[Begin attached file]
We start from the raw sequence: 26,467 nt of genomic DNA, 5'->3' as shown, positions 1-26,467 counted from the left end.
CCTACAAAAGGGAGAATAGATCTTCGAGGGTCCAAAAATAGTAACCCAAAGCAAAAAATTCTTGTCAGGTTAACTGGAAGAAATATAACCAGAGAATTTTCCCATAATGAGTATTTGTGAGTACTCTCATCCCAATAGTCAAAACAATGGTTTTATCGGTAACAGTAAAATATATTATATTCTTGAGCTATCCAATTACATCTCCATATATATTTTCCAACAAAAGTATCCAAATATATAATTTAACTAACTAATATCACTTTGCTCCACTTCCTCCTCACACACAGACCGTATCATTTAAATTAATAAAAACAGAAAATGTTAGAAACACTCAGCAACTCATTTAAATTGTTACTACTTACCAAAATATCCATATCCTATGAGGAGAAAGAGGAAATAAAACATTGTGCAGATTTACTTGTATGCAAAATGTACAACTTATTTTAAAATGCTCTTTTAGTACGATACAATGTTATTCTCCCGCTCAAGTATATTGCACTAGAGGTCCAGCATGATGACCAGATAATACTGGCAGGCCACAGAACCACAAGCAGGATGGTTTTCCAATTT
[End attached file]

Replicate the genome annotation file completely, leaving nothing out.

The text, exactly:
We start from the raw sequence: 26,467 nt of genomic DNA, 5'->3' as shown, positions 1-26,467 counted from the left end.
CCTACAAAAGGGAGAATAGATCTTCGAGGGTCCAAAAATAGTAACCCAAAGCAAAAAATTCTTGTCAGGTTAACTGGAAGAAATATAACCAGAGAATTTTCCCATAATGAGTATTTGTGAGTACTCTCATCCCAATAGTCAAAACAATGGTTTTATCGGTAACAGTAAAATATATTATATTCTTGAGCTATCCAATTACATCTCCATATATATTTTCCAACAAAAGTATCCAAATATATAATTTAACTAACTAATATCACTTTGCTCCACTTCCTCCTCACACACAGACCGTATCATTTAAATTAATAAAAACAGAAAATGTTAGAAACACTCAGCAACTCATTTAAATTGTTACTACTTACCAAAATATCCATATCCTATGAGGAGAAAGAGGAAATAAAACATTGTGCAGATTTACTTGTATGCAAAATGTACAACTTATTTTAAAATGCTCTTTTAGTACGATACAATGTTATTCTCCCGCTCAAGTATATTGCACTAGAGGTCCAGCATGATGACCAGATAATACTGGCAGGCCACAGAACCACAAGCAGGATGGTTTTCCAATTT